- The Washington Times - Thursday, June 12, 2008

WILLIAMSBURG| One of the visitors recently watching Gowan Pamphlet preach at Colonial Williamsburg had come from southern Africa to see him.

Simao Souindoula toured historical sites in Virginia recently to build partnerships with his museum in Angola, the National Museum of Slavery. He traced the shared culture and the seeds of genocide.

“For us, it’s essential not to forget the millions of Angolans,” Mr. Souindoula said. “We lost about two million inhabitants in the four centuries that slavery was enforced. For us it’s like a Holocaust. And, like Israel, it is one of the foundations on which we built our nation.”

Mr. Souindoula visited the Mariners’ Museum, in Newport News, and Jamestown recently as part of a trip through the United States arranged by the State Department. In Chicago, he saw a woman portray Angolan Queen Njinga, who led her people in revolt against Portuguese slave traders in the 1640s. And at Jamestown he saw museum space devoted to her story.

“Our relationship with the United States can’t be based exclusively on trade exchanges and the commercial,” Mr. Souindoula said. “Americans buy our petroleum at a good price right now, and we recently bought 10 Boeing planes. But we also have all these human links. A cultural exchange will make for a more fair and long-lasting relationship.”

Mr. Souindoula’s three-week trip also has taken him to South Carolina and to Cincinnati’s museum about the Underground Railroad.

He was surprised by the detail at Colonial Williamsburg, from the live scenes of slavery stories to the reconstructed slave quarters to the small plots of land where slaves were allowed to cultivate their own food.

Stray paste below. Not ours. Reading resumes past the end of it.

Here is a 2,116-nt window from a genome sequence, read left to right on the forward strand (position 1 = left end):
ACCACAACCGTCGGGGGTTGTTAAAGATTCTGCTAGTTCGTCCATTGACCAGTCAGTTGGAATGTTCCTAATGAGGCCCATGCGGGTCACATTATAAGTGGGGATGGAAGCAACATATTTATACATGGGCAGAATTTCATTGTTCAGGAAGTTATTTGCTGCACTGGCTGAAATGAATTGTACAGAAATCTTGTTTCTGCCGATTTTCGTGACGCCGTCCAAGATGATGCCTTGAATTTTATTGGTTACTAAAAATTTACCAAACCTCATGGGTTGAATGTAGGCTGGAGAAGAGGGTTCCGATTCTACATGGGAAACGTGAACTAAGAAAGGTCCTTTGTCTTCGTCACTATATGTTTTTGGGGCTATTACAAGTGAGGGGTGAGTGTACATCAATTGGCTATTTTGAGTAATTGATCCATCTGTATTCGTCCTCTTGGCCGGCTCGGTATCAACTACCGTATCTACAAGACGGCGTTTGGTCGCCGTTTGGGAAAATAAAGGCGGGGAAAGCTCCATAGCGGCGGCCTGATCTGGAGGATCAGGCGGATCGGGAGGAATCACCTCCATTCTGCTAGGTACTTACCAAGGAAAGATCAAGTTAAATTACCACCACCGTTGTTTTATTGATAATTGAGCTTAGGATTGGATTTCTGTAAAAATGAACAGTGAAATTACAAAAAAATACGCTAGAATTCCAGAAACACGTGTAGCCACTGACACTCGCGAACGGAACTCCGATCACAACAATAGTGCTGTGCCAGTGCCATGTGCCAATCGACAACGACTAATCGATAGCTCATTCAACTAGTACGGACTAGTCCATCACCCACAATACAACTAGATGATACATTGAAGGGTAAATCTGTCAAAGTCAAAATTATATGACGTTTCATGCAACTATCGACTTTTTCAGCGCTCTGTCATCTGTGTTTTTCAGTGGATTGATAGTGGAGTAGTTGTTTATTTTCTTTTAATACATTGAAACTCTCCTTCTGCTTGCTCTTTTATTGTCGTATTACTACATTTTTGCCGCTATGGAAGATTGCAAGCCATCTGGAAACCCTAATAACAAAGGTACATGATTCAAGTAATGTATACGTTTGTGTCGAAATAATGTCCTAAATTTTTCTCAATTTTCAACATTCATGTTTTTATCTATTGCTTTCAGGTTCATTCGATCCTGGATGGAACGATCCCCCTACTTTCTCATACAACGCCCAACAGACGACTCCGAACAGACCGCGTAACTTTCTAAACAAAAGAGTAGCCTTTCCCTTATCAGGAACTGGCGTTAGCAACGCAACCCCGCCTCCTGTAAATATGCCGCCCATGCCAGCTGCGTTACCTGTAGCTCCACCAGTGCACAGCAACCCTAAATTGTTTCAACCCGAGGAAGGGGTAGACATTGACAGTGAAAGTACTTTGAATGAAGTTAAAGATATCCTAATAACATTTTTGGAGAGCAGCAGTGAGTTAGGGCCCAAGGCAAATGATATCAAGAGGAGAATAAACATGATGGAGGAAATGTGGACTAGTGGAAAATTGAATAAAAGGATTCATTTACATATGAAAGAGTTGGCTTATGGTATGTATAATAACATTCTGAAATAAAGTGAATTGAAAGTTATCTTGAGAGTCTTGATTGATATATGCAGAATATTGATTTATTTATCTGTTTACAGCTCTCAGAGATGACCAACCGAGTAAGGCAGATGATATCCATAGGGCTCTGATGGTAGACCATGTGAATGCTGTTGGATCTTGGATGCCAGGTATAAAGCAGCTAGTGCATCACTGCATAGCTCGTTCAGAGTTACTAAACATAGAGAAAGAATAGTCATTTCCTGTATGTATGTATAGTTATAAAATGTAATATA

“I don’t know if I’ll be able to sleep tonight,” Mr. Souindoula said. “I’ll be afraid to awake in a different era. It’s really extraordinary what we’re looking at here. I feel like I’m in a different time.”

He also met with historians and watched part of Colonial Williamsburg’s “Revolutionary City” street-theater program.

Mr. Souindoula was interested in the technical aspects of the living-history business model. He asked staff about Colonial Williamsburg’s audio-visual productions, its publications, its budgeting and its work with schools and the private sector. He was surprised at how much the foundation worked with businesses and wanted to explore the model for garnering more funding for his own museum.

In the 1500s, Angola became the center of the Portuguese slave trade in Africa.

The National Slavery Museum is 40 minutes south of Angola’s capital, in a white chapel where slaves were baptized before being shipped to the Western Hemisphere. It is a small building that has had infrequent operating hours. Mr. Souindoula was named director in 2006 with the mission to expand it. He has used theater productions, historical warrior dancers and a choir to enliven the quiet, coastline building.

“On some special days we have done things, but not permanently and not on the scale done here,” he said. “The idea of using a permanent, live presentation at the museum, as you do, attracts me very much.”

He also is trying to establish partnerships with U.S. museums to share historical documents and research into topics such as language, funeral ceremonies and the craft of basketry, to see how much the Angolans preserved when brought to this continent.

“The Africans that came here went through an evolution,” Mr. Souindoula said. “They’re not totally Africans anymore because they lived in another culture. It’s interesting to explore the collecting points” where Angolans were taken, such as Brazil, the Caribbean, Panama and Peru.

“In all these places, they felt a strong sense of isolation, and they identify Angola as the place they came from,” he said.

His work is important because modern Angola’s population of Caucasians, Bantu and multi-racial people is still bound by slavery’s history, Mr. Souindoula said.

“All of these groups were touched by the slavery system,” he said. “This became a unifying factor. Nobody escaped from slavery.”

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